Take the time to read through carefully, making sure you fill in the form fully, correctly, and with no mistakes or corrections. Write answers out in rough or in pencil first. You can usually use a separate sheet if necessary. You’ll be asked about your qualifications and experience but you may also be asked to write about what you can bring to the job, what you see as your strengths and weaknesses, and why you want the job.
How to prepare a British-style CV
Keep your British-style CV to a maximum of two sides of A4 paper. Presentation is very important, use good quality paper and lay out the information clearly. Put ‘ your name – CV’ at the top of the first page as a heading.
For some jobs in marketing and the media, you might like to put a personal profile of no more than four lines, at the start of the CV; something punchy and a concise introduction to your skills and aims.
When you are putting the CV together, put information about your qualifications and work experience in reverse chronological order, that is, the most recent first. Be specific about your skills and experience, link it to the job, and avoid clichés and vague general statements.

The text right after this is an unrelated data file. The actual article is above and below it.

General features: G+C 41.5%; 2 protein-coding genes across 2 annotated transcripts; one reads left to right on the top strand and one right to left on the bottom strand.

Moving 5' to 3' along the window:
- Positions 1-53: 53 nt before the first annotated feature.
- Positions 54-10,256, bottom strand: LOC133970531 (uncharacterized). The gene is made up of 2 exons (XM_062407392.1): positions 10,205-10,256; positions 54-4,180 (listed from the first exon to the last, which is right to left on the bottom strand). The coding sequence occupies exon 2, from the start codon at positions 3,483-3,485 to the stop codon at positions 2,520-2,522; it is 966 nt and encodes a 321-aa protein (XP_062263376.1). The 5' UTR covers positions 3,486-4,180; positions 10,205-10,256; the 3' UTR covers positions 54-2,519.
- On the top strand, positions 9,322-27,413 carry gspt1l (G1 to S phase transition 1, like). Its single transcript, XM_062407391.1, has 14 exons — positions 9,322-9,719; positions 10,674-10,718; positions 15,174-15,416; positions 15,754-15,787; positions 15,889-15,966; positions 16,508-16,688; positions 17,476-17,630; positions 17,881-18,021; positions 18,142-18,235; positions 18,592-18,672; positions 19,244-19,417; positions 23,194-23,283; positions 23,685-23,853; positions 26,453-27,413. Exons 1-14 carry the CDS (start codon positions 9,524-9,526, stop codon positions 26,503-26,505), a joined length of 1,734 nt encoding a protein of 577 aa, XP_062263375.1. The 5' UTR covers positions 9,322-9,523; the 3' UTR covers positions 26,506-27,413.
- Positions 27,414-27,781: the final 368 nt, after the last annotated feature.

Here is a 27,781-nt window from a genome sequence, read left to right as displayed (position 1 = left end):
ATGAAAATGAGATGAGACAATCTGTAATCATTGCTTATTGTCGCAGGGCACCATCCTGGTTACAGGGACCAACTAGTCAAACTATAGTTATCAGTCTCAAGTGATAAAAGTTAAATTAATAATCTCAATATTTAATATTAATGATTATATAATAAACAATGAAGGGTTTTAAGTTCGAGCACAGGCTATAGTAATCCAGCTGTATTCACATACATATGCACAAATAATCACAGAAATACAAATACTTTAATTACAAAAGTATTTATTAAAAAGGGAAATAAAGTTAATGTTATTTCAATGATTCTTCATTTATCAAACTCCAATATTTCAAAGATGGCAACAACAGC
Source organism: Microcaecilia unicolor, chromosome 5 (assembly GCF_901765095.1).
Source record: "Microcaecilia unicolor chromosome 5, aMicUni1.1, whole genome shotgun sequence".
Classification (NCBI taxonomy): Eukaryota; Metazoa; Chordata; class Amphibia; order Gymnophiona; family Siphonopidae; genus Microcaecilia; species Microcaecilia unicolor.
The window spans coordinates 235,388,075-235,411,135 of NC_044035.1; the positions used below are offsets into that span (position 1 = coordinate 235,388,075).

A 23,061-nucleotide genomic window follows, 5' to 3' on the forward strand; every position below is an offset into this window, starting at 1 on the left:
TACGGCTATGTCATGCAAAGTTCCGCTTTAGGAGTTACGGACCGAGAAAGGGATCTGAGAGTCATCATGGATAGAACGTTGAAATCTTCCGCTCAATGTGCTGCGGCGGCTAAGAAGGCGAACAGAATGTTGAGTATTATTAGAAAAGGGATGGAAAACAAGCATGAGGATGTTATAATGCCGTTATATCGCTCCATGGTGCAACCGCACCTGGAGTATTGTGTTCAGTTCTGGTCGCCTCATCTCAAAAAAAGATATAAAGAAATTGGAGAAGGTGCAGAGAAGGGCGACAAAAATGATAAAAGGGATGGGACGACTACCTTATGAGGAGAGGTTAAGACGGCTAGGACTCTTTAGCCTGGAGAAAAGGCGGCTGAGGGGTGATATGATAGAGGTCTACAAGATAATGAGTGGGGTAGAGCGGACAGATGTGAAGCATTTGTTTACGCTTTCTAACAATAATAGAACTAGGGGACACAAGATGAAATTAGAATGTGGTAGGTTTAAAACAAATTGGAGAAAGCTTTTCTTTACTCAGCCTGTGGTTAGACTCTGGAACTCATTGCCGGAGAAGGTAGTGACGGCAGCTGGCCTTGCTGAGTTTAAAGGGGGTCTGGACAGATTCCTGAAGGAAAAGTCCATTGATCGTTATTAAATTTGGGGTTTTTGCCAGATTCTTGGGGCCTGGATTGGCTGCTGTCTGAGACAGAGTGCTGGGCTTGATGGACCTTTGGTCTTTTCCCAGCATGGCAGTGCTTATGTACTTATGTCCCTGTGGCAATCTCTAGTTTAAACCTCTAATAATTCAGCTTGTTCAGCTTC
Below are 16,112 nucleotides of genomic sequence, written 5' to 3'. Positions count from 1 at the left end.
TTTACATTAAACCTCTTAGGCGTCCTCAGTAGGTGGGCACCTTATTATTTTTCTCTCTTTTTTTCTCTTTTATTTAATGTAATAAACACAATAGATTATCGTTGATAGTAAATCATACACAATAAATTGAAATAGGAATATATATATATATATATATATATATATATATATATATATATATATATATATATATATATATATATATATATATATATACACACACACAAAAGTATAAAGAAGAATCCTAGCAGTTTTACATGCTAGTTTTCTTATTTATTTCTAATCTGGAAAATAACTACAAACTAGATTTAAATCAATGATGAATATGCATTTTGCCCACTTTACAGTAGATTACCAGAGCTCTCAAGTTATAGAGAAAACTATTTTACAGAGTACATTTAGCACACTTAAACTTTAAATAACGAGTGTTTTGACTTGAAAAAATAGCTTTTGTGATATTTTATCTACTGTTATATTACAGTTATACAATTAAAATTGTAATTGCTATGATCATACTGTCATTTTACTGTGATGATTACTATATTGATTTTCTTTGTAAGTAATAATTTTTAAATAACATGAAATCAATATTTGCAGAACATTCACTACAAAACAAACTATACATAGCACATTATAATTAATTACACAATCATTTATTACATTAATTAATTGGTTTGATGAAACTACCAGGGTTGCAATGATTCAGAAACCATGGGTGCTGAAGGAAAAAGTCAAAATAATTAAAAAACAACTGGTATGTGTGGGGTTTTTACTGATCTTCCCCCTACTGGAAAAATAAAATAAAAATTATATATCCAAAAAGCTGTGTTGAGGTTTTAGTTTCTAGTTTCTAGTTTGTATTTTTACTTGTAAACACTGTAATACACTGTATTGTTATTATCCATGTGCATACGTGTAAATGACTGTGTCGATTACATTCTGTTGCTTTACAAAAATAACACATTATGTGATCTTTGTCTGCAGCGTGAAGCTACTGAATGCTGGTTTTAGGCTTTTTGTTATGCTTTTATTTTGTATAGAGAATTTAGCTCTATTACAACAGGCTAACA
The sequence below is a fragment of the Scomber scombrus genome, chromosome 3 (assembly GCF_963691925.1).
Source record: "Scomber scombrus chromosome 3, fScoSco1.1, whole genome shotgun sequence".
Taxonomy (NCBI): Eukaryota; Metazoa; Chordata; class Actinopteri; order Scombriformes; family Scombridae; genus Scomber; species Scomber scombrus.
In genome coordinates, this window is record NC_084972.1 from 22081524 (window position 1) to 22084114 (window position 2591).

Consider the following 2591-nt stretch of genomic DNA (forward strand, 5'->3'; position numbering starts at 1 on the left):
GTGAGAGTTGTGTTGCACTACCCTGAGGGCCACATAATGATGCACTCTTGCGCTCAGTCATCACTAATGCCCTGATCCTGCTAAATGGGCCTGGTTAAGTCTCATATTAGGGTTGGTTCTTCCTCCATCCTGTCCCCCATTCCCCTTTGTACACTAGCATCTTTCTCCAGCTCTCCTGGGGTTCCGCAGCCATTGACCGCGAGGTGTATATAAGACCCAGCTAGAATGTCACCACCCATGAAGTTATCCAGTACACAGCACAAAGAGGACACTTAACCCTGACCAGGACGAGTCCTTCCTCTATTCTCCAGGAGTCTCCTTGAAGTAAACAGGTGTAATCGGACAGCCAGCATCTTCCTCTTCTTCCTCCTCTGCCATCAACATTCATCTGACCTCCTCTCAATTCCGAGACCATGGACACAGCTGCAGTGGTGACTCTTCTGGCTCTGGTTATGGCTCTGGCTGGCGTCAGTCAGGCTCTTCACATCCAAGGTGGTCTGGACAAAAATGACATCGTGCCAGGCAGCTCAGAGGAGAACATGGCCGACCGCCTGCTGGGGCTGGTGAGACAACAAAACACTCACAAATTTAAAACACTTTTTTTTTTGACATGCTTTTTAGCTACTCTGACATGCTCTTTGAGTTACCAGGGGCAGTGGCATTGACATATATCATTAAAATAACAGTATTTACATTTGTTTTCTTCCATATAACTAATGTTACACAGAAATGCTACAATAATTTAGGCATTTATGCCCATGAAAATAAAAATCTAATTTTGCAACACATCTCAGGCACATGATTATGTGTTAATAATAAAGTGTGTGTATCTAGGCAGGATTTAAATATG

This is the order of information you should follow when you prepare your British CV:
- Your personal details: name, date of birth, address, email and phone number. There’s no need to include your marital status or whether you do or don’t have children.
- If you’ve been working for a year or more then put your employment history next, with the employer’s name, type of company (unless it’s obvious) and address, the position held with dates, and a bullet point list of key responsibilities and/or achievements. Try to relate your skills to the job.
- Education, with university name and details, dates, name of the courses taken, and qualification with grade. Don’t forget to mention any prizes or special work relevant to the job for which you’re applying. Then comes secondary education: name and address of school, dates with qualifications and grades (leave out poor grades). If it’s your first job, then put education first, followed by work experience.
- Skills: computer skills, specifying Mac or PC, and listing details of software/applications and level of knowledge, languages, with level of fluency, and whether you have a driving licence for the UK (if relevant).